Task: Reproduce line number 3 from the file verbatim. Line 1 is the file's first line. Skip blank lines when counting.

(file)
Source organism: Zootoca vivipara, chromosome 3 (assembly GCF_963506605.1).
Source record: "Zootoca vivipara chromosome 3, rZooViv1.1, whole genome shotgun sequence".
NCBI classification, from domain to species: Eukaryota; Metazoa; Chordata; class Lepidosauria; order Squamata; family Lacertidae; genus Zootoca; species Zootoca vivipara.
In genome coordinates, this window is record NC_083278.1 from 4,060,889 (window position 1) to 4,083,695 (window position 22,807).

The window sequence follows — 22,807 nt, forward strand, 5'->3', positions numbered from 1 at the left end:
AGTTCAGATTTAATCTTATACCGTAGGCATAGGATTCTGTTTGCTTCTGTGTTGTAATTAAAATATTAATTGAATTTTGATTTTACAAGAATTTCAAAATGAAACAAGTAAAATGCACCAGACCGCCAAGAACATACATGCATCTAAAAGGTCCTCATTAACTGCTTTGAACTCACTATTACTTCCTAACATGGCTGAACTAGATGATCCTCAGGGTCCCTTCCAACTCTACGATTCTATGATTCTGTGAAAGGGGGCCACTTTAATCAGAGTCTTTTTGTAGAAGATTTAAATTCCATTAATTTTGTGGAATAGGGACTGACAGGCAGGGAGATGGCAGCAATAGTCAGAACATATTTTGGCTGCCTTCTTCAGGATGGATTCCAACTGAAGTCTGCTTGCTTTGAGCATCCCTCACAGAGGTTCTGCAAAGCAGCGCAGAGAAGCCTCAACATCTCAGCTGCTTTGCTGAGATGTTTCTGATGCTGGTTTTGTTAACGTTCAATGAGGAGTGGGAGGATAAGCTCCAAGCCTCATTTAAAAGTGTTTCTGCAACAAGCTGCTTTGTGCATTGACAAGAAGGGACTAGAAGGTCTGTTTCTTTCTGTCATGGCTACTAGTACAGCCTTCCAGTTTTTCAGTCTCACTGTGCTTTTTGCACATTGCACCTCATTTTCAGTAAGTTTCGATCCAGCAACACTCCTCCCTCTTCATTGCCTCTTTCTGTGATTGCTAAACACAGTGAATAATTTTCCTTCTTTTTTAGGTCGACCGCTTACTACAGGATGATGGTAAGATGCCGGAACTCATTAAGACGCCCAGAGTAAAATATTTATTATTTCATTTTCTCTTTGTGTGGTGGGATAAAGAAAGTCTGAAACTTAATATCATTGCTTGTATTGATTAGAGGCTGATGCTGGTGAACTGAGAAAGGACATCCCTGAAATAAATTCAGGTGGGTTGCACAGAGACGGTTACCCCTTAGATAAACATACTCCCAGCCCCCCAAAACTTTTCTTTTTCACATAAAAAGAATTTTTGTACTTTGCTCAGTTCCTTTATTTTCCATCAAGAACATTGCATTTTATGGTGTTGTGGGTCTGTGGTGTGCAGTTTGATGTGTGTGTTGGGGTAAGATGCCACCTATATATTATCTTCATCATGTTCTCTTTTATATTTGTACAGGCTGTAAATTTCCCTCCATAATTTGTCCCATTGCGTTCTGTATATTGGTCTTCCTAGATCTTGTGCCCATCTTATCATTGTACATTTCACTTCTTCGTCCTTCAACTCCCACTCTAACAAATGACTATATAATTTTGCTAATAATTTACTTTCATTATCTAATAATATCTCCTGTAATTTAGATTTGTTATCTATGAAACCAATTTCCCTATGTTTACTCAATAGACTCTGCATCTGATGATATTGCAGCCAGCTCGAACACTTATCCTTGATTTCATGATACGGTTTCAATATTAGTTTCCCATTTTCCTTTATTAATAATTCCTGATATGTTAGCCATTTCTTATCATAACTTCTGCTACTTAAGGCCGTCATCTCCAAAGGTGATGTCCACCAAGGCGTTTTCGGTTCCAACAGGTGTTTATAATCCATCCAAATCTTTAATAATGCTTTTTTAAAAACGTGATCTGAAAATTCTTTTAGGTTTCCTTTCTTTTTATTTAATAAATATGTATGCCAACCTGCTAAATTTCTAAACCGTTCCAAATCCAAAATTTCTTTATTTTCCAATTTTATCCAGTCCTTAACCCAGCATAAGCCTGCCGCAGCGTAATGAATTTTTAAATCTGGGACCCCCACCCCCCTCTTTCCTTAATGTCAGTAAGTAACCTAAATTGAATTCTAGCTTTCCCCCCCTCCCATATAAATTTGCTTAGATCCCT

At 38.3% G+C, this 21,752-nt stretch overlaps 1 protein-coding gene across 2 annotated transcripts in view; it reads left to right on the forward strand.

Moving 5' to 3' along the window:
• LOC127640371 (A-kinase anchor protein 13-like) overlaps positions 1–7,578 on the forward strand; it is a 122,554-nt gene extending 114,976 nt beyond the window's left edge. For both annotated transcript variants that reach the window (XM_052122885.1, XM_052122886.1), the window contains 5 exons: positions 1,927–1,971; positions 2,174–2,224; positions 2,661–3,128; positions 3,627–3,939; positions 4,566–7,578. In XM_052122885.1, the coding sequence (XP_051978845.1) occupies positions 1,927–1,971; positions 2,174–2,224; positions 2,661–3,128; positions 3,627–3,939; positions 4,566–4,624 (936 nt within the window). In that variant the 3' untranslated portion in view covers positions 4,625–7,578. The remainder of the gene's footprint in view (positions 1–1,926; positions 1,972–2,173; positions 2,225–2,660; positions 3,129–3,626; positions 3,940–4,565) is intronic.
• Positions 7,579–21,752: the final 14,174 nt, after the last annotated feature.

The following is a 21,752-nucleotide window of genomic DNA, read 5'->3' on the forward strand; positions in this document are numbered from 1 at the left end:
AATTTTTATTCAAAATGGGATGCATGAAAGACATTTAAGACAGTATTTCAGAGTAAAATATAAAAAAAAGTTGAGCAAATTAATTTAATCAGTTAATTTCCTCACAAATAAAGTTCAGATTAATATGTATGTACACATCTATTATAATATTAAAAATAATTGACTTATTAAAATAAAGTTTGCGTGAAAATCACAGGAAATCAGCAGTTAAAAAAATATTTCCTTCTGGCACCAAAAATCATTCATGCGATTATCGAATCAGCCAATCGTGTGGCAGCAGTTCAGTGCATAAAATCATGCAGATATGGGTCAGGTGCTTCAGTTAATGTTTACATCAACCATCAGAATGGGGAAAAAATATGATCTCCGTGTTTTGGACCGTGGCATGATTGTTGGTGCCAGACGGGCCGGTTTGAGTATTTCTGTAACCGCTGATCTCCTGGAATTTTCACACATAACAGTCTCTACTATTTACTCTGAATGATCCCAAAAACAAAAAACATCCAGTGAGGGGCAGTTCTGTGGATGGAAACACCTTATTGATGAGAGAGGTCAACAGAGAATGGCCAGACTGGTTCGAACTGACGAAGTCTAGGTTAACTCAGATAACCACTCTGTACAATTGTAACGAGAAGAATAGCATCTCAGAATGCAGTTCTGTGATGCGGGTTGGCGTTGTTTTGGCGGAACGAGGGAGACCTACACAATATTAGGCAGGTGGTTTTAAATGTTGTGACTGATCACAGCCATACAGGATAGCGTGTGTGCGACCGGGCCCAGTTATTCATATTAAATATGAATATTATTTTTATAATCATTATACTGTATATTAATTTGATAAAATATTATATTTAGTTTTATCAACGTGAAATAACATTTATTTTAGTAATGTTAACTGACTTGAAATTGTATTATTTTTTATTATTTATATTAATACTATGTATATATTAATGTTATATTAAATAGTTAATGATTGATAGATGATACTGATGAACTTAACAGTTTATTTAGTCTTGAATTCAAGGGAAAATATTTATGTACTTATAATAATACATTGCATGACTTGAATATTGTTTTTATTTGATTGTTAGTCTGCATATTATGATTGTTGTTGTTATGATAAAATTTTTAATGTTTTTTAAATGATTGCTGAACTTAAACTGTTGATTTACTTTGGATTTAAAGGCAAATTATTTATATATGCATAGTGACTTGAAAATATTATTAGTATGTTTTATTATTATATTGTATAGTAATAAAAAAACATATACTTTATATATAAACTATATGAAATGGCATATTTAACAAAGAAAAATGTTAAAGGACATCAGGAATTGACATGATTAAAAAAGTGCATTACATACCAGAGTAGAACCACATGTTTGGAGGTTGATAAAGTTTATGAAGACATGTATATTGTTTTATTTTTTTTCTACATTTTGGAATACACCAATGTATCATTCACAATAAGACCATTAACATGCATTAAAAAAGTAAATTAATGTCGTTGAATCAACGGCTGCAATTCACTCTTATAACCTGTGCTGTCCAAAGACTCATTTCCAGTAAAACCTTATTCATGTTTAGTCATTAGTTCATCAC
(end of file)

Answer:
NCBI classification, from domain to species: Eukaryota; Metazoa; Chordata; class Lepidosauria; order Squamata; family Lacertidae; genus Zootoca; species Zootoca vivipara.